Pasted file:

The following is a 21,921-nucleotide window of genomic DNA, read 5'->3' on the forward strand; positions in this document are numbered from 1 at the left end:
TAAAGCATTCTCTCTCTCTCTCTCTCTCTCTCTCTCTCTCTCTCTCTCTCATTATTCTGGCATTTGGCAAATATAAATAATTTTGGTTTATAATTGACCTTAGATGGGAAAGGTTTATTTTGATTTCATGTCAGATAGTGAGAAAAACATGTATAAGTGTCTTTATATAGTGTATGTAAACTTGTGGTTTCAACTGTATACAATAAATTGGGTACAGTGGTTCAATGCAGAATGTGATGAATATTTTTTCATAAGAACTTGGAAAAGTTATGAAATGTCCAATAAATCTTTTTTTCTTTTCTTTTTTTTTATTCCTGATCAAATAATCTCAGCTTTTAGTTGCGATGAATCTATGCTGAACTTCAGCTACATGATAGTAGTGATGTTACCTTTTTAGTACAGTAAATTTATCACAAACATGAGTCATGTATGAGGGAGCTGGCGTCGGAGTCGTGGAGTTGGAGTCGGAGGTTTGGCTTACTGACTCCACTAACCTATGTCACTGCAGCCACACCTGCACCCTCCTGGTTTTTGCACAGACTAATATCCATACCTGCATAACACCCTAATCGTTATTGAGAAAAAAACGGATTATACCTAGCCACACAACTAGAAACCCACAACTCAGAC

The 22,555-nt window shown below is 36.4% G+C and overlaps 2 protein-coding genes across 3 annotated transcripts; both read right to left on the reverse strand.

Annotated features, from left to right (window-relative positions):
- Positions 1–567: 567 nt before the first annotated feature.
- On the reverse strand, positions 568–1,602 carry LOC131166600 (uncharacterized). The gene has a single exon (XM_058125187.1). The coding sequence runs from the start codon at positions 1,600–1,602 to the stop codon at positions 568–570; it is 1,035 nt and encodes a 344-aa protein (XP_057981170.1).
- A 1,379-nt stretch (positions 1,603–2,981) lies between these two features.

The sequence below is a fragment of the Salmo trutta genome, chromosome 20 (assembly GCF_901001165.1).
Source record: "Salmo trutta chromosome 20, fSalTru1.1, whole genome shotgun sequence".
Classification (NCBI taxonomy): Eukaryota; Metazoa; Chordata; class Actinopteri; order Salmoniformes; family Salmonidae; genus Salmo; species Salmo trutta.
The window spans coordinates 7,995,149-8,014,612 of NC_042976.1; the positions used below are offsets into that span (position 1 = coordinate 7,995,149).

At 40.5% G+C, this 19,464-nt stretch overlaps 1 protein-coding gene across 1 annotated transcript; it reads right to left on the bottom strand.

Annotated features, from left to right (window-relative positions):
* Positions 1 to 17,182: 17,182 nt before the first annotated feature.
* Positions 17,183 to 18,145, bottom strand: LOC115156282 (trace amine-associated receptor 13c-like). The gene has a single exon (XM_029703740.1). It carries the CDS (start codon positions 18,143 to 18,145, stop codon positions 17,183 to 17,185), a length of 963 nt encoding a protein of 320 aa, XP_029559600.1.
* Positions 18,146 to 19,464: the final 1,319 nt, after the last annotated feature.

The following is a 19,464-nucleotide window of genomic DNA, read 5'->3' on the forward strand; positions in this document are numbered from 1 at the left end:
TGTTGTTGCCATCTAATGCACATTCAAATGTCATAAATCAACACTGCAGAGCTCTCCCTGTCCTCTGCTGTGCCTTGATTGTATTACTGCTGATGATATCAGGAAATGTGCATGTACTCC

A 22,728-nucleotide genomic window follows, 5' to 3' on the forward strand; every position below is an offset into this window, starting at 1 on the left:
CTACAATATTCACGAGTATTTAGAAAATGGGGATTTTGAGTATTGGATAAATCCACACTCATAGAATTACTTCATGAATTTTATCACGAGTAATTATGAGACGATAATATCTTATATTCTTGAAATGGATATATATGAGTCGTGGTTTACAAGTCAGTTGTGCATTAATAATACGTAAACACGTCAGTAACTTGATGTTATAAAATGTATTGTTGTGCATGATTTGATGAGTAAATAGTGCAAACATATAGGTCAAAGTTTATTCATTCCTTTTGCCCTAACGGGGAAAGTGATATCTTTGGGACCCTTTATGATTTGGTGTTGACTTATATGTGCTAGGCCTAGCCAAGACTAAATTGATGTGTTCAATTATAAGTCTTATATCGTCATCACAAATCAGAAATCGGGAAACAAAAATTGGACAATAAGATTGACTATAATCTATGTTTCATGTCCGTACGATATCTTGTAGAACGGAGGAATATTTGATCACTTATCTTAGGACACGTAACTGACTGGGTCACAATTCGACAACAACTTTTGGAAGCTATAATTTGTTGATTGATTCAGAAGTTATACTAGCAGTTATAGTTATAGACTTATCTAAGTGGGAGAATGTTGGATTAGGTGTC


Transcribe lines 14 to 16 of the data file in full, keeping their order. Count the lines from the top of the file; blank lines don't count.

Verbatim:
* Positions 1 to 17,182: 17,182 nt before the first annotated feature.
* Positions 17,183 to 18,145, bottom strand: LOC115156282 (trace amine-associated receptor 13c-like). The gene has a single exon (XM_029703740.1). It carries the CDS (start codon positions 18,143 to 18,145, stop codon positions 17,183 to 17,185), a length of 963 nt encoding a protein of 320 aa, XP_029559600.1.
* Positions 18,146 to 19,464: the final 1,319 nt, after the last annotated feature.